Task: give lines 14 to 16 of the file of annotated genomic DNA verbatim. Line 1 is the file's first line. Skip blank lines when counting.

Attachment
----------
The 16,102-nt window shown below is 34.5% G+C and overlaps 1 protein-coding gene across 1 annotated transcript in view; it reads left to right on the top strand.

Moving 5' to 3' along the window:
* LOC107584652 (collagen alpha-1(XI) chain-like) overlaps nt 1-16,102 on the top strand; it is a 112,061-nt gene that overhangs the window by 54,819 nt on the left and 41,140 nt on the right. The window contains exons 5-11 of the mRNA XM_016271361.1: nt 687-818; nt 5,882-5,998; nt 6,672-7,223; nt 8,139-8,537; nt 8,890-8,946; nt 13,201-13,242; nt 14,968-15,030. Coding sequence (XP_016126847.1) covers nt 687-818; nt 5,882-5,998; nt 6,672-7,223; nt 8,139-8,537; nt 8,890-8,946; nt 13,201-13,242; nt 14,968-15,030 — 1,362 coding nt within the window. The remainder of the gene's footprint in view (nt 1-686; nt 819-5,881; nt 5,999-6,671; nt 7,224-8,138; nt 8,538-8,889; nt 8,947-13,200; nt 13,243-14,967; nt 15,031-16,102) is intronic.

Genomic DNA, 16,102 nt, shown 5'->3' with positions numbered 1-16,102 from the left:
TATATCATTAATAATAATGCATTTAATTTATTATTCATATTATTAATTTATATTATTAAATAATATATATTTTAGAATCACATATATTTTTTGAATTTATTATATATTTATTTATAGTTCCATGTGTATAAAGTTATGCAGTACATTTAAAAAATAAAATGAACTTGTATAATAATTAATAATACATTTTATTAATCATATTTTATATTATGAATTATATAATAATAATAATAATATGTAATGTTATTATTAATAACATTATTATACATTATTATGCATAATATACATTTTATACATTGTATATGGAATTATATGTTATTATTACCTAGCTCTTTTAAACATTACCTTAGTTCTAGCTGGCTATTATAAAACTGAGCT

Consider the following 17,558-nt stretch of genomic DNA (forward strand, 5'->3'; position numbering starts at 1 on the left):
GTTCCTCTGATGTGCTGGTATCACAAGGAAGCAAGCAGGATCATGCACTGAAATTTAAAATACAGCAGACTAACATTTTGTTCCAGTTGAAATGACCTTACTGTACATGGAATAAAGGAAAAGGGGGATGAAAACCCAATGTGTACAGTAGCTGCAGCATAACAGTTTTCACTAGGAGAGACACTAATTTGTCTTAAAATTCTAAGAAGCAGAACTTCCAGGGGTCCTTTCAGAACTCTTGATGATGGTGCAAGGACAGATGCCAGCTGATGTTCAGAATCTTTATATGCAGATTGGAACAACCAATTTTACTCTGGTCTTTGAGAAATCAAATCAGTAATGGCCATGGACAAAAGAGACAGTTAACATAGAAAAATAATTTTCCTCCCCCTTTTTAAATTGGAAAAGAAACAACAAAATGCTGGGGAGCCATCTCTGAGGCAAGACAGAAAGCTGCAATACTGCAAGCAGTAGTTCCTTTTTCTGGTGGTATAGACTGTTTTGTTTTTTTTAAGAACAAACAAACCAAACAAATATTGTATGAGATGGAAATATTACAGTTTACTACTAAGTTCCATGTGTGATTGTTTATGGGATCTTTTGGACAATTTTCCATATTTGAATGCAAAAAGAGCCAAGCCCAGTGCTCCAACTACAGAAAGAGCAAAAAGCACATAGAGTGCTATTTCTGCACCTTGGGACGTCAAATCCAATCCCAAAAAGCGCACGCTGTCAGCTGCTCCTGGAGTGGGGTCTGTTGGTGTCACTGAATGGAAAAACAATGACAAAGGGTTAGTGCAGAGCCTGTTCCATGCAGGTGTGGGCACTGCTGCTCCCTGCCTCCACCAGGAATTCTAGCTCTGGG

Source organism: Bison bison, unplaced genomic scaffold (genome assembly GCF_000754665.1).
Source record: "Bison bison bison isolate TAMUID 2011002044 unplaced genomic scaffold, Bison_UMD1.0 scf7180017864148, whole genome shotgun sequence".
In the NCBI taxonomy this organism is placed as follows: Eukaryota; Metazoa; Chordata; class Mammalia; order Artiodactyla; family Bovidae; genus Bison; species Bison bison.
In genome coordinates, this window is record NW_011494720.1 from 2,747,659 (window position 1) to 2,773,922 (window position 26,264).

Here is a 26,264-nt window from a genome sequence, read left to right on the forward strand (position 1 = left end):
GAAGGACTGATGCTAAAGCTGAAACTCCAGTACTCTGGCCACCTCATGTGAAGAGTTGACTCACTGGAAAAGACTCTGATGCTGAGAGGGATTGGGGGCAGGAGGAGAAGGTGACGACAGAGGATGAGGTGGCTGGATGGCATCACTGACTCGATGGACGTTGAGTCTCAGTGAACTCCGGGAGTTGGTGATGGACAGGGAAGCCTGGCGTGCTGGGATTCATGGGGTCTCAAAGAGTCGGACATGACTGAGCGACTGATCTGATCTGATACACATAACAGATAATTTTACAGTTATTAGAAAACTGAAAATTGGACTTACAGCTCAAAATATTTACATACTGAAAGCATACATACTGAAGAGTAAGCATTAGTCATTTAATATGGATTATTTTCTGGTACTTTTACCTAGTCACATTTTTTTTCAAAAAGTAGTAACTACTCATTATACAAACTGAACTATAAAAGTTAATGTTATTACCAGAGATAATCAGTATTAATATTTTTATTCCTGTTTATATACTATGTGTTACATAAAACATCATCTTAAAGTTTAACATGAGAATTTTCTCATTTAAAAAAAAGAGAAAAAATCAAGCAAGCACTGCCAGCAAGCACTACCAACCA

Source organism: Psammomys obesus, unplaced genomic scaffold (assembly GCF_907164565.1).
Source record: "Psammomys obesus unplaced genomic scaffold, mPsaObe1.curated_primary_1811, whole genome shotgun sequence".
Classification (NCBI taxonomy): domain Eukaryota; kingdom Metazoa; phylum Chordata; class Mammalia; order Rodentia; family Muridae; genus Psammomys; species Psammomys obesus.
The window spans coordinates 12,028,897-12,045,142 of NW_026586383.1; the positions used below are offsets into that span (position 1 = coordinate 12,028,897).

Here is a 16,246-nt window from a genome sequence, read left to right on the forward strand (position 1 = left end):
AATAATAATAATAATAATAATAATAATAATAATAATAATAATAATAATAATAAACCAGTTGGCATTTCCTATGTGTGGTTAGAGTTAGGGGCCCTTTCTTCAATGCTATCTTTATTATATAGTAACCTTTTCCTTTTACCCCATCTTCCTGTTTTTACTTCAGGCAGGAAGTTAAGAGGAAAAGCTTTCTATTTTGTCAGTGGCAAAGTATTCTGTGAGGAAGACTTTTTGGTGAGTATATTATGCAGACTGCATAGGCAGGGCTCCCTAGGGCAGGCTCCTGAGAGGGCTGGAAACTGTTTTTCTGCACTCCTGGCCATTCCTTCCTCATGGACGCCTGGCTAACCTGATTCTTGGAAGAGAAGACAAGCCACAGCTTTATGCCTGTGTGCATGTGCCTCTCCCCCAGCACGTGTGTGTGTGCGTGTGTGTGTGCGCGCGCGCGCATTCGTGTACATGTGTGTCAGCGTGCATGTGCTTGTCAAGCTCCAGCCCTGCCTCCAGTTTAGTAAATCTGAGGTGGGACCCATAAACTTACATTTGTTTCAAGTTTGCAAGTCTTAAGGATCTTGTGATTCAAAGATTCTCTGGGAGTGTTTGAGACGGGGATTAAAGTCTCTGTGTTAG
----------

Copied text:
Source organism: Psammomys obesus, unplaced genomic scaffold (assembly GCF_907164565.1).
Source record: "Psammomys obesus unplaced genomic scaffold, mPsaObe1.curated_primary_1811, whole genome shotgun sequence".
Classification (NCBI taxonomy): domain Eukaryota; kingdom Metazoa; phylum Chordata; class Mammalia; order Rodentia; family Muridae; genus Psammomys; species Psammomys obesus.